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A Senate panel Thursday tabled legislation that would gradually increase Montana’s minimum wage to $12 an hour, likely spelling an end to efforts to increase the wage this session.
Lawmakers on the Senate Business, Labor and Economic affairs voted down a motion to send the bill to the floor, 5-6, with the committee’s chair, Sen. Steve Fitzpatrick, R-Great Falls, raising concerns that increasing the minimum wage could have an adverse effect on employment.
Senate Bill 187, proposed by Philipsburg Democratic Sen. Mark Sweeney, would increase the state’s minimum hourly wage to $10 in 2022, adding a dollar each year until 2024. Montana’s current minimum wage is $8.75 an hour.
Sweeney has marketed the bill as an incremental approach to bettering the lives of low-wage workers in the state without expanding government programs. The buying power of the minimum wage has eroded during the years, and a gulf has widened between Montana’s minimum hourly wage and its median hourly wage. At the same time, the number of minimum wage hours worked by adults as opposed to teenagers in their first jobs — the demographic that opponents of wage increases often cite — has increased.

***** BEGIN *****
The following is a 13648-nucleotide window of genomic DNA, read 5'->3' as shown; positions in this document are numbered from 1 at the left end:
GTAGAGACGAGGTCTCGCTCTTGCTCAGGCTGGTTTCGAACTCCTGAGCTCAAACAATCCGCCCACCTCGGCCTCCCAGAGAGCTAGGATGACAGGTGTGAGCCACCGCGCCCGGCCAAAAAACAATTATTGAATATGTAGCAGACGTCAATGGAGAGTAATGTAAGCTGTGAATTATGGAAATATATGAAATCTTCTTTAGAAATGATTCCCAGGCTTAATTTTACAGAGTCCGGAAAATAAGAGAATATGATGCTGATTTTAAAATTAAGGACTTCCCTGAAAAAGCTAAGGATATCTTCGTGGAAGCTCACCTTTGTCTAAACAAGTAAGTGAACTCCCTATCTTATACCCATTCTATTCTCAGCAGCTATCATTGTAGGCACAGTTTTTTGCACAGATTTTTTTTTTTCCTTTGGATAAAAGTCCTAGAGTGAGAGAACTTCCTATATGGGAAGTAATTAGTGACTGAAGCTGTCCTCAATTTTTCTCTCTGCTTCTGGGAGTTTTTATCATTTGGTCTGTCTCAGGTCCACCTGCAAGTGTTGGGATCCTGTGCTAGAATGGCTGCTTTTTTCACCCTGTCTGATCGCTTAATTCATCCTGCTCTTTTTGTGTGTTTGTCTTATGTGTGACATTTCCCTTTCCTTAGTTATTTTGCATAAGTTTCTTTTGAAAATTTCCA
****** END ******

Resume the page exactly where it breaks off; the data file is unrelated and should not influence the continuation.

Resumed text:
“As a business person, I think there’s a very glaring hole in the bucket,” said Sen. Christopher Pope, D-Bozeman. “People who are working very hard in this world…are not being recompensed, and I think it’s time for the business community to stand tall.”
Sweeney said he wasn’t expecting his bill to pass on the Senate floor, but that nonetheless he hoped it could advance out of committee in order to generate discussion on the minimum wage in front of the full body.
A whole cottage industry of economics is devoted to studying the impact of minimum wage increases on employment, with varying results. Fitzpatrick, in explaining his no vote, cited research showing a negative impact on employment in Seattle following the implementation of a $15 minimum wage there.
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